I’m happy to finally announce the first edition of a recipe collection devoted mainly to hydrocolloids. Totaling 111 recipes, it’s available for download as a pdf file (29 pages, 433 kB).
Update: The collection has been revised and is now available for download (more than 220 recipe, 73 pages, 1.8 Mb).
The following text is from the introduction I’ve written to the recipe collection:
A hydrocolloid can simply be defined as a substance that forms a gel in contact with water. Such substances include both polysaccharides and proteins which are capable of one or more of the following: thickening and gelling aqueous solutions, stabilizing foams, emulsions and dispersions and preventing crystallization of saturated water or sugar solutions.
In the recent years there has been a tremendous interest in molecular gastronomy. Part of this interest has been directed towards the â€œnewâ€ hydrocolloids. The term â€œnewâ€ includes hydrocolloids such as xanthan which is a result of relatively recent research, but also hydrocolloids such as agar which has been unknown in western cooking, but used in Asia for decades. One fortunate consequence of the increased interest in molecular gastronomy and hydrocolloids is that hydrocolloids that were previously only available to the food industry have become available in small quantities at a reasonable price. A less fortunate consequence however is that many have come to regard molecular gastronomy as synonymous with the use of hydrocolloids to prepare foams and spheres. I should therefore emphasize that molecular gastronomy is not limited to the use of hydrocolloids and that it is not the intention of this collection of recipes to define molecular gastronomy.
One major challenge (at least for an amateur cook) is to find recipes and directions to utilize the â€œnewâ€ hydrocolloids. When purchasing hydrocolloids, typically only a few recipes are included. Personally I like to browse several recipes to get an idea of the different possibilities when cooking. Therefore I have collected more than 100 recipes which utilize hydrocolloids ranging from agar to xanthan. In addition to these some recipes with lecithin (not technically a hydrocolloid) have been included. Recipes for espumas that do not call for addition of gelatin or other thickening agents have also been included for completeness.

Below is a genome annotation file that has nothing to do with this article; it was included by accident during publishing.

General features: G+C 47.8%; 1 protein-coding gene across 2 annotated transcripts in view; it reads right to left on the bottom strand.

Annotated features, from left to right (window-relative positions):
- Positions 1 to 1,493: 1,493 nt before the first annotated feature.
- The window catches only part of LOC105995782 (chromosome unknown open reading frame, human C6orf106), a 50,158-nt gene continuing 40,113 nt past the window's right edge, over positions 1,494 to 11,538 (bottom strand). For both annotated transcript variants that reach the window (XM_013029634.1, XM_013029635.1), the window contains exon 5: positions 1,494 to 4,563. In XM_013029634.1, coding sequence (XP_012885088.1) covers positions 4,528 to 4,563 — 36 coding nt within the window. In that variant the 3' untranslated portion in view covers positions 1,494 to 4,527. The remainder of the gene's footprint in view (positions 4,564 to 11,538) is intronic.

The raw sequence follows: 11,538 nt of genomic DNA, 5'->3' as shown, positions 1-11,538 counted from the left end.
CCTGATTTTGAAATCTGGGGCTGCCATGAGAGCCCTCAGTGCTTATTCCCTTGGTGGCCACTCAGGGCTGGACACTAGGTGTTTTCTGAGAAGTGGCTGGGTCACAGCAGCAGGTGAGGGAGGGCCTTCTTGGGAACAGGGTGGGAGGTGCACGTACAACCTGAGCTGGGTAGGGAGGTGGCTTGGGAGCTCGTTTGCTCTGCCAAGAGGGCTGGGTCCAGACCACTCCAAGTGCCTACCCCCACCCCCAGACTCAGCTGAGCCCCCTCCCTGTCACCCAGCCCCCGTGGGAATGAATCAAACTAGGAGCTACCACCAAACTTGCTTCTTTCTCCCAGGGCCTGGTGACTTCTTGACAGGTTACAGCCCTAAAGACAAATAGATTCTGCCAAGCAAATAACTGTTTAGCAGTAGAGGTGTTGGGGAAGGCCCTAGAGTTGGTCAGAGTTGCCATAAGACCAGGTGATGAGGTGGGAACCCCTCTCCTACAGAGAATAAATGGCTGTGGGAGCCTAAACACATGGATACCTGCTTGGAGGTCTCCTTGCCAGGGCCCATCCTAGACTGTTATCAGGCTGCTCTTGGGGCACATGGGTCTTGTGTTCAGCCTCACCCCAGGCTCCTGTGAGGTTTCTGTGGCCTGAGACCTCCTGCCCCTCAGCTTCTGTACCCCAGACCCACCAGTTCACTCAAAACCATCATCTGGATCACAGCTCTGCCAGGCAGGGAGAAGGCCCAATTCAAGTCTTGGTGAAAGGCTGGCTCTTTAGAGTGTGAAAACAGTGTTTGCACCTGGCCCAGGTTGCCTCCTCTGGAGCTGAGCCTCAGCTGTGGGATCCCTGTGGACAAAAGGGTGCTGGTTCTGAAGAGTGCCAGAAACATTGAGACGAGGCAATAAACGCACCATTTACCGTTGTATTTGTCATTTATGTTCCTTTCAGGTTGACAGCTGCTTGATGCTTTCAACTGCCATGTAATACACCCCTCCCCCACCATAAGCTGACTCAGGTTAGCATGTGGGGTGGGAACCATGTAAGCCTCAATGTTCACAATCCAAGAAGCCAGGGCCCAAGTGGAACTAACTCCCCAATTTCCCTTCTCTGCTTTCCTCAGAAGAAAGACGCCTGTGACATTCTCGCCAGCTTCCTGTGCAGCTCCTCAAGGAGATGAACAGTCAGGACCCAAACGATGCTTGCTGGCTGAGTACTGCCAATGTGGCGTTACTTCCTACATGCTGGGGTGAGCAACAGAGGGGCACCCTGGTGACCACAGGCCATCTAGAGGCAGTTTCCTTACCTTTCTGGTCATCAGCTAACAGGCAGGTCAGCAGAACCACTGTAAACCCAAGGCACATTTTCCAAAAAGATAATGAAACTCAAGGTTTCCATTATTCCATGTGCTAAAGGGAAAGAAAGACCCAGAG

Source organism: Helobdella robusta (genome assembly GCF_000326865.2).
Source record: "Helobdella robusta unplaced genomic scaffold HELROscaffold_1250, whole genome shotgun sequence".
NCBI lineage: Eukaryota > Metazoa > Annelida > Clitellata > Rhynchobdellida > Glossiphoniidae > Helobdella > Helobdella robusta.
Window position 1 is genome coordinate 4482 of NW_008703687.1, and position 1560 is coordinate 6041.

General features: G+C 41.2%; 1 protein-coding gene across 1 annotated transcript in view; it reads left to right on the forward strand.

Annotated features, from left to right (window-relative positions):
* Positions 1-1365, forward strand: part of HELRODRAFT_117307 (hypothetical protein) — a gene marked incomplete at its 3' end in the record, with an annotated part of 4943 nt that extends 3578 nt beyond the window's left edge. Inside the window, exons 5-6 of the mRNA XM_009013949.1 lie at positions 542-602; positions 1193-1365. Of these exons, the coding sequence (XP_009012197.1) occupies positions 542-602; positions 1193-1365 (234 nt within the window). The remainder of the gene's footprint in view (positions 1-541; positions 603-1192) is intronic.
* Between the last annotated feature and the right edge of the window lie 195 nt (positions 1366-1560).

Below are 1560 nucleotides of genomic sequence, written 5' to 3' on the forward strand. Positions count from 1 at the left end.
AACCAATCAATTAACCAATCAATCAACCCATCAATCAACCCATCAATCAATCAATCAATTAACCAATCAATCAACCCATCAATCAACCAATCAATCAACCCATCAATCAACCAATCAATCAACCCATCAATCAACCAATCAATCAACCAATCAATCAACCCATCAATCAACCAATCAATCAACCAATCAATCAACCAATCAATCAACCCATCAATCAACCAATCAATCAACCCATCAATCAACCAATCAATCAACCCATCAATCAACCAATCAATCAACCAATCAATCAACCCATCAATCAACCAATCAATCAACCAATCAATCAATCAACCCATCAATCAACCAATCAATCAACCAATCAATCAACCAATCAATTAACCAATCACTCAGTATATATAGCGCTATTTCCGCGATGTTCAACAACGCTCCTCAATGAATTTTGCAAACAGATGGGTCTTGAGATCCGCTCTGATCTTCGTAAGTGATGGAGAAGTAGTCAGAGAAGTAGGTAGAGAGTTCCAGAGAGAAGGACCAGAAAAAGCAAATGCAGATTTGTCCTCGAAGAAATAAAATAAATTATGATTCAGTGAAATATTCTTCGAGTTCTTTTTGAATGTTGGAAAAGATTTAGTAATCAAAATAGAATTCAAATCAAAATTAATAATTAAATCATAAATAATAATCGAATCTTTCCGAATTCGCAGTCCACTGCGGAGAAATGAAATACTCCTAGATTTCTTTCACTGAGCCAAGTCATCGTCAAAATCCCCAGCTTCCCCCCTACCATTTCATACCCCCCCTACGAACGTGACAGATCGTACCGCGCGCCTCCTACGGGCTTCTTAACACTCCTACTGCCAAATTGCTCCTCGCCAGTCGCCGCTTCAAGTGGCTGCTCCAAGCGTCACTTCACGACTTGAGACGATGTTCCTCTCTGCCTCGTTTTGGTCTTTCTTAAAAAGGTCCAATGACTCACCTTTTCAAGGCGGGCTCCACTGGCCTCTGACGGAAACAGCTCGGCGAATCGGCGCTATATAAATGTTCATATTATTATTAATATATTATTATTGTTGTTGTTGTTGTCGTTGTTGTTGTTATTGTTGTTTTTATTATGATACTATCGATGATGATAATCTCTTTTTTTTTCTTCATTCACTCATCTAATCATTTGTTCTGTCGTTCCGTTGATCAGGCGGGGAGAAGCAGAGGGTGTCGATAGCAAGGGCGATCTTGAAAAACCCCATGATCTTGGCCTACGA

All recipes have been changed to SI units which are the ones preferred by the scientific community (and hopefully soon by the cooks as well). As far as possible, brand names have been replaced by generic names. Most of the recipes have been edited and some have been shortened significantly. In some recipes, obvious mistakes have been corrected. But unfortunately, the recipes have not been tested, so there is no guarantee that they actually work as intended and that the directions are complete, accurate and correct. The recipes have been collected from various printed and electronic sources and every attempt has been made to give the source of the recipes.
Since recipes can neither be patented nor copyrighted, every reader should feel free to download, print, use, modify, distribute and further develop the recipes contained in this compilation. The latest version will be available for download from http://khymos.org/recipe-collection.php and will also be announced at http://blog.khymos.org. Feedback, comments, corrections and new recipes are welcome at recipe.at.khymos.dot.org.
Oslo, August 2007